Photo: Paul Jeffrey/ACT Alliance
Disciples Churches Respond to Refugee Crisis
In recent weeks, many congregations have been working to welcome Afghans to their local communities. Across the country, Disciples have been setting up apartments, collecting food and stocking kitchens, and helping enroll children in school—just a few of the details that need to be taken into account when a family starts life in a new country and culture.
Week of Compassion has long been committed to supporting the needs of resettled families. Now, there is a growing urgency to create pathways for newly arrived refugees to integrate into their new communities. With the high number of families who have been evacuated due to the collapse of the Afghan government, local and federal agencies alone don’t have the capacity to support that volume of people arriving in the U.S. in a short amount of time.
At a recent meeting, the Week of Compassion Board of Stewards reaffirmed the priority of refugee work and made the decision to invest more resources in supporting local congregations as they welcome new neighbors. In the weeks and months ahead, Week of Compassion will develop and expand its capacity and resources to provide tangible support for churches as they engage with their local resettlement offices and respond to local needs.
Rev. Jake Caldwell, Chair of the Week of Compassion Board of Stewards, shares “As political unrest continues to fuel the global refugee crisis, the Week of Compassion Board of Stewards recognized resettlement as a missional priority for the church. Therefore, it’s important for this ministry to deploy the gifts of our faithful donors to equip our congregations to be the hands of Christ, welcoming those who have been displaced from their homes.”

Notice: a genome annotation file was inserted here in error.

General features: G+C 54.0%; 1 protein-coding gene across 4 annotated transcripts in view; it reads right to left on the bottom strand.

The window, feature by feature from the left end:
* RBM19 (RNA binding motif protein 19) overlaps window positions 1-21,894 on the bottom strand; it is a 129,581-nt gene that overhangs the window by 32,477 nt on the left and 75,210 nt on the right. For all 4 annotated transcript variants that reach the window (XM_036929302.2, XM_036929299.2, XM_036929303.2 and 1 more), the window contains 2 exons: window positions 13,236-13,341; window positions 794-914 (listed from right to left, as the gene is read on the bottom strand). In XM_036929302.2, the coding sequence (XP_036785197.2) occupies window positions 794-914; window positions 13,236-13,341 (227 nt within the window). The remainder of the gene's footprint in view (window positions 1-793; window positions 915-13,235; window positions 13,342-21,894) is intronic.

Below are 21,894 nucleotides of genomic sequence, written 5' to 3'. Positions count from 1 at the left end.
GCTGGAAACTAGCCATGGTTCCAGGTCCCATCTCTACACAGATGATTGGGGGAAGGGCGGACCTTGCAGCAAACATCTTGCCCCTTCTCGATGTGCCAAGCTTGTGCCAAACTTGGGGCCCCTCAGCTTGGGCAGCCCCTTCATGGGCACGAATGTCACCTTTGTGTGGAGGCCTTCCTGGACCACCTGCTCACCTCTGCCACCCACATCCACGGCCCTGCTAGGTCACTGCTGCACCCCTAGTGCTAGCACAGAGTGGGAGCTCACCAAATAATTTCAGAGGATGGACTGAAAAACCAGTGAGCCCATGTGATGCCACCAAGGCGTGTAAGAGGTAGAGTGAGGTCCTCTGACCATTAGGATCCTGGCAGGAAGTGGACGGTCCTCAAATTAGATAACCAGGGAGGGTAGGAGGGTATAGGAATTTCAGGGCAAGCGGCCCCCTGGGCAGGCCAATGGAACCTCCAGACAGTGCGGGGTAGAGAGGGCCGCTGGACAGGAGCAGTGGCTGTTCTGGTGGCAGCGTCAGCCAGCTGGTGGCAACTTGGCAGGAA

Week of Compassion will continue to provide congregational support grants to encourage and strengthen Disciples churches in welcoming Afghans. These grants can be used for congregational ministries that help with food assistance, rent, or other needs as they emerge. Building on that model, Week of Compassion will expand staff support and invest other resources for the specific purpose of supporting congregations and partners at the local level in the work of resettlement.
Disciples have a long history of walking alongside communities in times of turmoil and uncertainty. Now, as before, Disciples are called to provide the ministry of hospitality to those seeking refuge and a new beginning.
Week of Compassion’s Executive Director Rev. Vy Nguyen says, “My dad was one of the translators for the U.S. during the Vietnam war in the 1960s, and he had to flee after the fall of Saigon. As I have shared before, the church welcomed us back then, along with thousands of other refugees. At this moment, just as the church welcomed refugees then, we need to work with partners to make sure that those fleeing Afghanistan and other countries have a safe place to call home.”
Churches from Texas to Tennessee, from Florida all the way through the Midwest to the west coast, are preparing to welcome Afghan families. Despite the challenges of the pandemic, churches are embracing neighbors in new ways. The need is great—and in a time when people have been separated in so many ways, Disciples want to make sure that families can unite for good. Week of Compassion is prepared to offer support for the journey, strengthening congregations for the work of welcome and the ministry of hospitality.
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